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Following internet shutdowns, the tourism sector is the latest victim of the Government’s high-handedness

The Government may be consistently playing down the countrywide protests over the Citizenship Amendment Act (CAA) and the National Register of Citizens (NRC) as a conspiracy of intellectuals to jeopardise its legitimate existence. But with the protests showing no signs of abating — they have now turned into a people’s movement over exclusionary and discriminatory policies that breed hatred and disunity — the clampdown on freedom of expression has been severe. So harsh that internet and mobile network shutdowns have indefinitely become the order of the day. This has elicited strong admonitions and travel advisories against India, impacting our tourism business severely. For example, tour operators in Agra, the home of Taj Mahal, have unofficially reported a loss of about 50 per cent revenue during the holiday season. Nowhere has the clampdown been as draconian as it has been in Uttar Pradesh with over 19 people killed and more than 1,100 arrests. The visitors’ count for December has been the most dismal. A paltry 4.5 lakh tourists arrived at Agra’s Taj Mahal over the new year weekend, which is down from seven lakh the same month, last year. Tourists from the US, the UK, China, France and Japan are understandably cautious after reports emerged of foreign students being deported for extending moral support to protesters. Internet cafes, a favourite among young  travellers to keep folks connected to them back home, are running dry.

As the tourists have been dissuaded from travelling to India — in part because the message from New Delhi has been that it will not buckle down and, instead, has sharpened its attack on anti-CAA protesters and tightened the noose of police action  — their numbers fell well before November, when the crucial Ayodhya verdict was to be announced by the Supreme Court. The month, which saw a footfall of 6.7 lakh tourists last year, saw only 5.4 lakh tourists this year. Agra alone attracts over 6.5 million tourists every year, generating nearly $14 million annually from entrance fees. Similar is the story elsewhere. Overall, the hospitality sector has been hit. Assam has already faced a loss of Rs 400 crore. Mysuru saw a 20 per cent dip in tourism. Revenues for many hotels, tour operators and guides have plunged with many tourists, both domestic and foreign, either cancelling their trips or cutting them short. This is understandable. Protests are now dragging on into the second month and have shown little signs of abating even as the Government has issued “clarifications.” There are plenty of signs of matters turning more violent as both police and marchers up the ante. The larger question, however, is whether the tourism sector will be able to absorb the damage once normalcy returns. For an industry, which the Government pegged as a growth driver even in a slowing economy, this is a bad sign. In this business, perception matters and the atithi is certainly not feeling welcome anymore.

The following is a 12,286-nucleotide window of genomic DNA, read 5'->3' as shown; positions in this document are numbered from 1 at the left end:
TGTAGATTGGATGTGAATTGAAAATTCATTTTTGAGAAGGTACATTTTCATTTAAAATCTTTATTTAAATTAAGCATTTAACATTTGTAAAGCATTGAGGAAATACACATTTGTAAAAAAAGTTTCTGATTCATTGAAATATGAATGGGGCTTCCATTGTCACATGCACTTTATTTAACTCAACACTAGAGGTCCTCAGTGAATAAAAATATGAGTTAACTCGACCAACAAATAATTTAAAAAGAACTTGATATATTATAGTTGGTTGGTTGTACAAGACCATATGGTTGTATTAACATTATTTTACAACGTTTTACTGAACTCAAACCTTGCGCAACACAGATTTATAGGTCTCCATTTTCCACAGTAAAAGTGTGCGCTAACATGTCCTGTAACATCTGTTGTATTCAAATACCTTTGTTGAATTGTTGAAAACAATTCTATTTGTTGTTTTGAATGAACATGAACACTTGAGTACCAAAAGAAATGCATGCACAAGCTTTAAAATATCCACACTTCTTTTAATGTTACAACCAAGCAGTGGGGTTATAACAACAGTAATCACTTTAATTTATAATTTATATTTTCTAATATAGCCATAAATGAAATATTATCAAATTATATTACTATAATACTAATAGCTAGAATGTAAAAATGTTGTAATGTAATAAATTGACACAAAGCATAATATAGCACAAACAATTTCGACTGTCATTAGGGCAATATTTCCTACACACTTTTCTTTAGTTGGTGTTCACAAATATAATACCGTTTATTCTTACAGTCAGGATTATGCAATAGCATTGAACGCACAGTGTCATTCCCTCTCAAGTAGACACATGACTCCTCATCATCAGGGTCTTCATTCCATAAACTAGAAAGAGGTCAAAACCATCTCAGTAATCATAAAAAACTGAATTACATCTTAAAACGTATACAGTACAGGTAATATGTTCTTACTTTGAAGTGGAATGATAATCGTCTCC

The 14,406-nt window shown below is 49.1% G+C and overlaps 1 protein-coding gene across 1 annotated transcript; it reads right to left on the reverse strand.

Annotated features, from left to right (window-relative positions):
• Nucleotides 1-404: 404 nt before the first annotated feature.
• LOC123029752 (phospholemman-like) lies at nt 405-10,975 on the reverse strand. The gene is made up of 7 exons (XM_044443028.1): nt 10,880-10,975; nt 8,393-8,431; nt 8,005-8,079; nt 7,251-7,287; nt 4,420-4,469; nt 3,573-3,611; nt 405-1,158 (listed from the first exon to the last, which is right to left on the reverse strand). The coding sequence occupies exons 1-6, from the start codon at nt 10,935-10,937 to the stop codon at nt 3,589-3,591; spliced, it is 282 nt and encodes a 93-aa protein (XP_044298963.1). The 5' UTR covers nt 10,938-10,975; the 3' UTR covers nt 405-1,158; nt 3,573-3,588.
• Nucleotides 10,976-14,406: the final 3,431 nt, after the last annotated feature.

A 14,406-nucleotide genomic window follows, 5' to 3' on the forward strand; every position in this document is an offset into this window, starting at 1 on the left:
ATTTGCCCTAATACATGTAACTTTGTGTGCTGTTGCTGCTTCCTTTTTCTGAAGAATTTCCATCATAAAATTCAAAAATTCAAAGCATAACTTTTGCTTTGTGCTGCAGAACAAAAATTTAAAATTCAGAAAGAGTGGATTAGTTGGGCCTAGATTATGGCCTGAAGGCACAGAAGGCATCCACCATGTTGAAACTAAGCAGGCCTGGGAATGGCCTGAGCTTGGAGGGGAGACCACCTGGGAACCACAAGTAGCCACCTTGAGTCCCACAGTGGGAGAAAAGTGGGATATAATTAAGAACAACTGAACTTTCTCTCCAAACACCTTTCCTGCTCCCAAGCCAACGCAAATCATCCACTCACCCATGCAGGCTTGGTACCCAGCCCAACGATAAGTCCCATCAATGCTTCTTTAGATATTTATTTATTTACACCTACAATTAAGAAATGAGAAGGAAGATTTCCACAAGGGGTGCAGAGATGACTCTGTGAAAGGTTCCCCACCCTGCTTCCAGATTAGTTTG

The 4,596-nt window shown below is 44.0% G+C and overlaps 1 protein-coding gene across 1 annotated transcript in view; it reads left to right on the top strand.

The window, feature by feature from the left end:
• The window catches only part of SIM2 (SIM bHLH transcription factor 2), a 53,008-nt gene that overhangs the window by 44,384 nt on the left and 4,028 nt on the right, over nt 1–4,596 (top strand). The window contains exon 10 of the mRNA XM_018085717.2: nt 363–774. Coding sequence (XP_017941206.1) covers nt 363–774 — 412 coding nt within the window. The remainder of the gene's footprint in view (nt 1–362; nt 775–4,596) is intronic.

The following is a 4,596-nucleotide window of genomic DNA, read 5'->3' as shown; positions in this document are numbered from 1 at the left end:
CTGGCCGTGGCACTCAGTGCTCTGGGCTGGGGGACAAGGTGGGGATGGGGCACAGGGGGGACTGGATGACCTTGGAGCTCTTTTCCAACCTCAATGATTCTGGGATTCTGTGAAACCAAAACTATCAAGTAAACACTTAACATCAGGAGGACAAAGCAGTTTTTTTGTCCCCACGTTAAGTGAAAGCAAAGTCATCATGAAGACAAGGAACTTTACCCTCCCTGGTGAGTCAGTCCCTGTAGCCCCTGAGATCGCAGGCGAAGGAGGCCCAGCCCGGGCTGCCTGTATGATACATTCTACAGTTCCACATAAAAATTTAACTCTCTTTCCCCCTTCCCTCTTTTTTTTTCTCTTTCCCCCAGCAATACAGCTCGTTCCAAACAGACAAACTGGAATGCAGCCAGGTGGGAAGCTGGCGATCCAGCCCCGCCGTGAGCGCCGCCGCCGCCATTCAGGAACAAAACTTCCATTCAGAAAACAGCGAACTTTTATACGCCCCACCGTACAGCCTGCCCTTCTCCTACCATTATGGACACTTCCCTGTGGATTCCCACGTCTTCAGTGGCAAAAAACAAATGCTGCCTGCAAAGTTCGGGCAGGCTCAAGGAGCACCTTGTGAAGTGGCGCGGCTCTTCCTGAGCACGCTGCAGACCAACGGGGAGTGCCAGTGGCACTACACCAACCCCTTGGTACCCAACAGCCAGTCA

(Courtesy: The Pioneer)

No more welcome